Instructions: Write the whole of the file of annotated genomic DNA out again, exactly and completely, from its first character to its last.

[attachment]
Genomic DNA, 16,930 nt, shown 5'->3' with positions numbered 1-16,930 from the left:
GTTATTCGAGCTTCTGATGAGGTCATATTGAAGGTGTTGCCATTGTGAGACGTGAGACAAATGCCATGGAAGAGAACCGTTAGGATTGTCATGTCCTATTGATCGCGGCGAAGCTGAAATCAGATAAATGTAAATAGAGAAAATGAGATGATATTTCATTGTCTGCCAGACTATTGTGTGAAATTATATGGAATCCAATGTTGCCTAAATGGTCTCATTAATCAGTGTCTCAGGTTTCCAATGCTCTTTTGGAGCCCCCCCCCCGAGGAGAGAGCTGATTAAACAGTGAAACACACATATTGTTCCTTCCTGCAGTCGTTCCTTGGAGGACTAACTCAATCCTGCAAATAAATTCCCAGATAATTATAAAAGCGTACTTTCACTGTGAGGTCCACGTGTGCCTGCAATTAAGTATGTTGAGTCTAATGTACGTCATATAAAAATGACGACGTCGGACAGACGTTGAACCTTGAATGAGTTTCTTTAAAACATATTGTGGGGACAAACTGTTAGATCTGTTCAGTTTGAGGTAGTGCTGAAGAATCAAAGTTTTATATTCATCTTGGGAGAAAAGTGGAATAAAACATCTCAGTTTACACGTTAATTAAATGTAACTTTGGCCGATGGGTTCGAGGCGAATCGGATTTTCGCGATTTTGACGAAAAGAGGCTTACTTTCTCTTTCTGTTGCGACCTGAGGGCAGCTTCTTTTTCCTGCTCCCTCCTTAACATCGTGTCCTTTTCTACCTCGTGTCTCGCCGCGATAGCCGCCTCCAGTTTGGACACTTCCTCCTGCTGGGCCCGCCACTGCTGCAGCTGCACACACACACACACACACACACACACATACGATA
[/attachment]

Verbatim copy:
Genomic DNA, 16,930 nt, shown 5'->3' with positions numbered 1-16,930 from the left:
GTTATTCGAGCTTCTGATGAGGTCATATTGAAGGTGTTGCCATTGTGAGACGTGAGACAAATGCCATGGAAGAGAACCGTTAGGATTGTCATGTCCTATTGATCGCGGCGAAGCTGAAATCAGATAAATGTAAATAGAGAAAATGAGATGATATTTCATTGTCTGCCAGACTATTGTGTGAAATTATATGGAATCCAATGTTGCCTAAATGGTCTCATTAATCAGTGTCTCAGGTTTCCAATGCTCTTTTGGAGCCCCCCCCCCGAGGAGAGAGCTGATTAAACAGTGAAACACACATATTGTTCCTTCCTGCAGTCGTTCCTTGGAGGACTAACTCAATCCTGCAAATAAATTCCCAGATAATTATAAAAGCGTACTTTCACTGTGAGGTCCACGTGTGCCTGCAATTAAGTATGTTGAGTCTAATGTACGTCATATAAAAATGACGACGTCGGACAGACGTTGAACCTTGAATGAGTTTCTTTAAAACATATTGTGGGGACAAACTGTTAGATCTGTTCAGTTTGAGGTAGTGCTGAAGAATCAAAGTTTTATATTCATCTTGGGAGAAAAGTGGAATAAAACATCTCAGTTTACACGTTAATTAAATGTAACTTTGGCCGATGGGTTCGAGGCGAATCGGATTTTCGCGATTTTGACGAAAAGAGGCTTACTTTCTCTTTCTGTTGCGACCTGAGGGCAGCTTCTTTTTCCTGCTCCCTCCTTAACATCGTGTCCTTTTCTACCTCGTGTCTCGCCGCGATAGCCGCCTCCAGTTTGGACACTTCCTCCTGCTGGGCCCGCCACTGCTGCAGCTGCACACACACACACACACACACACACACATACGATA